How to Ripen Pears So They’re Ready to Eat

how to ripen pears cat

Sweet, succulent and refreshing—a ripe pear is a thing of beauty. Unripe pears, on the other hand, are not nearly as rewarding. Fortunately, our guide on how to ripen pears will spare you the disappointment of biting into a rock-hard, flavorless piece of fruit.

Pears are one of very few fruits that do not ripen on the tree. In fact, they are always harvested when mature, but not yet ripe, which is why it’s pretty common to encounter unripe pears at the farmer’s market and grocery store. The good news is that pears that have been plucked from the tree will naturally ripen, so long as they are not exposed to cold temperatures. (Hint: This is why you should never store unripe pears in the refrigerator.) Read on for a few different methods for ripening pears and remember that room temperature is a prerequisite across the board.

But first, here’s how to check a pear for ripeness

Not sure how to determine whether or not a pear is ripe? Well, friends, it’s actually very easy to do, and there’s even a catchy phrase that will help you remember. Just “check the neck” by applying gentle pressure with your thumb to the neck, not the body, of the fruit. If the neck of the pear yields to pressure, it’s ripe and ready to eat.

Method 1: Room temperature

Pears will ripen naturally when left at room temperature on the kitchen counter. That said, this hands-off method requires a little patience, since it will take roughly four to seven days for an unripe pear to reach its peak. It’s also worth noting that pears stored on the kitchen counter should be kept away from direct sunlight, or they might go straight from under ripe to overripe and mushy. Also, keep in mind that pears can ripen at different rates, so be sure to check your fruit for ripeness on the daily.

Method 2: Fruit bowl

If four to seven days seems too long to wait for a juicy pear, the folks at USA Pears suggest speeding things up by stashing unripe pears in a fruit bowl alongside other ripening fruit, like bananas. The ethylene gas emitted by the surrounding fruit will accelerate the ripening process, so you can sink your teeth into a juicy pear a day or two sooner. Again, you’ll want to keep a close eye on your pears—namely because once they reach their peak, it won’t be long before they become overripe and unappetizing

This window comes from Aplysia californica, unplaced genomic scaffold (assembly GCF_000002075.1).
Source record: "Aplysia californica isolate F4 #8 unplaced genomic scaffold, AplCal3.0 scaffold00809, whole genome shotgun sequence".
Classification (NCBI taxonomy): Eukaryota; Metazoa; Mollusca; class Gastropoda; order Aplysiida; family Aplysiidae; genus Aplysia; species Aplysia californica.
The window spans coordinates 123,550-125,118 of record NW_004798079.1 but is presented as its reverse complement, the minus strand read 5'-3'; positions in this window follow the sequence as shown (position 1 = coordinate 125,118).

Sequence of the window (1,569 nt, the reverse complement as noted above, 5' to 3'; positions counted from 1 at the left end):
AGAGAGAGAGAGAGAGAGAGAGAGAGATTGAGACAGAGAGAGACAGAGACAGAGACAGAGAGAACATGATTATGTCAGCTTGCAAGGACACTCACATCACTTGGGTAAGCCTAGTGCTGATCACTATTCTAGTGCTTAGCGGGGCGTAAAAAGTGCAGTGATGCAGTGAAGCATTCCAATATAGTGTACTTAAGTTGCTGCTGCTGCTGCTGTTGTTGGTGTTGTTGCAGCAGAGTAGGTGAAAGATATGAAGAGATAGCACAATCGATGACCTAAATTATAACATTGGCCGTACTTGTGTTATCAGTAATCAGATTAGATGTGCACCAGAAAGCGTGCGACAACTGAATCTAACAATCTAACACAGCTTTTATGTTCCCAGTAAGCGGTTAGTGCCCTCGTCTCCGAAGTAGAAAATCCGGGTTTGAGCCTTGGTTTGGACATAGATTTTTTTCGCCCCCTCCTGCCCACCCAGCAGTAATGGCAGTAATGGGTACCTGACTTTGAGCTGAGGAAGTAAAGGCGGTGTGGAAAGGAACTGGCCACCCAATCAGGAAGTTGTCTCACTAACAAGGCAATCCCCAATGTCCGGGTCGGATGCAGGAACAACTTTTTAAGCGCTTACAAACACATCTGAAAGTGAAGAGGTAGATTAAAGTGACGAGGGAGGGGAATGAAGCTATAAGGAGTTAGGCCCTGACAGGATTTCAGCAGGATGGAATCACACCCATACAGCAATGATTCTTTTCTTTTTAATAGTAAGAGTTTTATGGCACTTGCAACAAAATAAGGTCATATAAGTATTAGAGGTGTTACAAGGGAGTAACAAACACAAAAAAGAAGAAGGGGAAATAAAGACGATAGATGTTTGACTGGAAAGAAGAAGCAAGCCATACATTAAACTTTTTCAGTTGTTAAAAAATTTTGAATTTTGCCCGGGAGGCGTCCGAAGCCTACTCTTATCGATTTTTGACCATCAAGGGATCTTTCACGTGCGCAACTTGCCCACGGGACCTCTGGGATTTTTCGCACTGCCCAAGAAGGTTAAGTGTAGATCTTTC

Method 3: Paper bag

Storing pears in a bowl with other fruit will help move things along, but there’s an even more effective way to coax a pear into ripening. For this method, simply store the pears in a loosely closed paper bag. This traps the ethylene gas emitted by the pears and the end result is rapid ripening. When using this method, it is impearative (sorry, we had to) that you check on the fruit every day—and definitely do not attempt this with a plastic bag, as this will suffocate the pears and lead to spoilage, rather than ripening.

Method 4: Paper bag + ripe fruit

Given that ripe fruits emit ethylene gas, and paper bags trap said gas, it stands to reason that the very fastest way to ripen pears is to store them in a loosely closed paper bag with other ripe fruit. (Think: ready-to-eat apples and bananas.) In other words, combine methods two and three for the very fastest route to perfectly ripened pears—just be sure to make short work of them once they’re ready to go.

How to store ripe pears

So you picked one of the above methods, waited it out, and now your underripe pears have reached their sweet and juicy pinnacle. Needless to say, if you’re dealing with a single ripe pear, just give it a wash and sink your teeth in. But if you have more ripe pears than you can put away in a single day, your best bet is to preserve them in the refrigerator. Per the fruit experts, ripe pears “can be refrigerated to slow the ripening process and saved for use up to five days later.” When storing ripe pears in the fridge, it’s best to keep them apart from other fruits and certain ethylene-producing vegetables, like peppers. Also be sure to find them a safe spot in the ice box where they aren’t at risk of being bruised and damaged by other heavy food items. Finally, if you dropped the ball and let a few choice pieces of fruit become overripe, you needn’t send them straight to the compost bin. Instead, toss them in the blender for use in smoothies, soups and purees.

9 Types of Pears for Baking, Cooking and Snacking

purewow author

Freelance PureWow Editor

Emma Singer is a freelance contributing editor and writer at PureWow who has over 7 years of professional proofreading, copyediting and writing experience. At PureWow, she covers...